A tiny snail may offer an alternative to opioids for pain relief. Scientists at the University of Utah have found a compound that blocks pain by targeting a pathway not associated with opioids. Research in rodents indicates that the benefits continue long after the compound have cleared the body. ... Read MorePsychiatry
The University of Utah School of Medicine Alumni Association exists to strengthen and support the University of Utah's School of Medicine by promoting life-long relationships between alumni, current students, trainees, and faculty. We do so by cultivating relationships with the alumni and students of the School of Medicine and hosting events and providing programs and services that keep alumni and students connected. Creating opportunities to give back and support future students and the institution.
Health Sciences NewsWhat's New in the Summer 2016 Edition of Illuminations
Researchers have projected that aggressively lowering blood pressure could help prevent more than 100,000 deaths in the U.S. each year. Experts from the University of Utah and institutions across the country built upon the landmark Systolic Blood Pressure Intervention Trial which found that decreasing blood pressure to 120 mmHg compared to 140 mmHg reduced heart attack, stroke and death in people that were at high risk. Until now, the number of lives that could be saved was unknown.... Read MoreSelect...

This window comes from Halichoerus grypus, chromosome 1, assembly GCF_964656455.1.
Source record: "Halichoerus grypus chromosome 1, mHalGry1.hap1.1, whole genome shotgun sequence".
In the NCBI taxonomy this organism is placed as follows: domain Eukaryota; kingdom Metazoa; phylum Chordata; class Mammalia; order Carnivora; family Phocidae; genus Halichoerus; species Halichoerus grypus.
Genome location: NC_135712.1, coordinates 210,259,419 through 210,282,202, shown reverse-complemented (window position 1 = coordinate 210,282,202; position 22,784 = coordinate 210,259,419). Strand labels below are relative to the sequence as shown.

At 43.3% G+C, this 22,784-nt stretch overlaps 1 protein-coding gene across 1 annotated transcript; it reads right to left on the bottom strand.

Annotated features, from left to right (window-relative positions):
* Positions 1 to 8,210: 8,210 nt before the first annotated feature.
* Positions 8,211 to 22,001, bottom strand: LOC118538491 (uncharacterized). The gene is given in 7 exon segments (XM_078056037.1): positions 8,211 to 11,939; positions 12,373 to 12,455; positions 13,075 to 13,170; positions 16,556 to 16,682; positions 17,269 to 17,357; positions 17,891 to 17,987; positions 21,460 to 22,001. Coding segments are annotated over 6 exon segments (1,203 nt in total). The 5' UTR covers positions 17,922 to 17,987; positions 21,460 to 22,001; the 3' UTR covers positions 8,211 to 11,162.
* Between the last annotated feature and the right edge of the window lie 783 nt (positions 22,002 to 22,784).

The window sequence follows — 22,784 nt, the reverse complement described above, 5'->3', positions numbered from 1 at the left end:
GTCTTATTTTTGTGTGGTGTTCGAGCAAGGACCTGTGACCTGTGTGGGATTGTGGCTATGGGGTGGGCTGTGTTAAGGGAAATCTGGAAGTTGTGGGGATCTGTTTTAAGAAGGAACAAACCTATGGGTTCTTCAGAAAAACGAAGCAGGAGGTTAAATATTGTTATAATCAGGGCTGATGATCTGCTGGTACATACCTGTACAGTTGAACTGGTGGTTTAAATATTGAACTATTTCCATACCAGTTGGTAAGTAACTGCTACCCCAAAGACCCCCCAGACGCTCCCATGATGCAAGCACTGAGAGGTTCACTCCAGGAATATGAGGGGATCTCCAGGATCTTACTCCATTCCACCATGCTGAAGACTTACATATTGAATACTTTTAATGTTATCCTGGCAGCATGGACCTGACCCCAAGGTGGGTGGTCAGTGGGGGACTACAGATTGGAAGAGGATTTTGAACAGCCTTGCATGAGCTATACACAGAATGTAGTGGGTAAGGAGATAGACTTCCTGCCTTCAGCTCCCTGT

Evolution is often thought of as a gradual remodeling of the genome, the genetic blueprints for building an organism. But in some instances it might be more appropriate to call it an overhaul. Over the past 100 million years, the human lineage has lost one-fifth of its DNA, while an even greater amount was added, report scientists at the University of Utah School of Medicine. Until now, the extent to which our genome has expanded and contracted had been underappreciated. ... Read MoreHuman Genetics
Over the past two decades there has been a sharp rise in the number and severity of infections caused by the bacteria Clostridium difficile often shortened to C. diff now the most common hospital acquired infection in the United States. But a new study suggests that the most routinely prescribed antibiotic is not the best treatment for severe cases. Scientists at the VA Salt Lake City Health Care System and University of Utah report that patients with a severe C. diff infection (CDI) were less likely to die when treated with the antibiotic vancomycin compared to the standard treatment of metronidazole. ... Read MoreSelect...
Body Cooling vs. Active Fever Prevention: Similar Outcomes for Children After In-Hospital Cardiac Arrest
Emergency body cooling does not improve survival or functional outcomes in children who experience in-hospital cardiac arrest any more than normal temperature control, according to a multicenter study led by the University of Michigan and University of Utah.... Read MorePediatrics
As many as three out of four surgery patients could be receiving anti-clotting medications that they do not need, according to a study led by investigators at the University of Utah School of Medicine.... Read MoreSelect...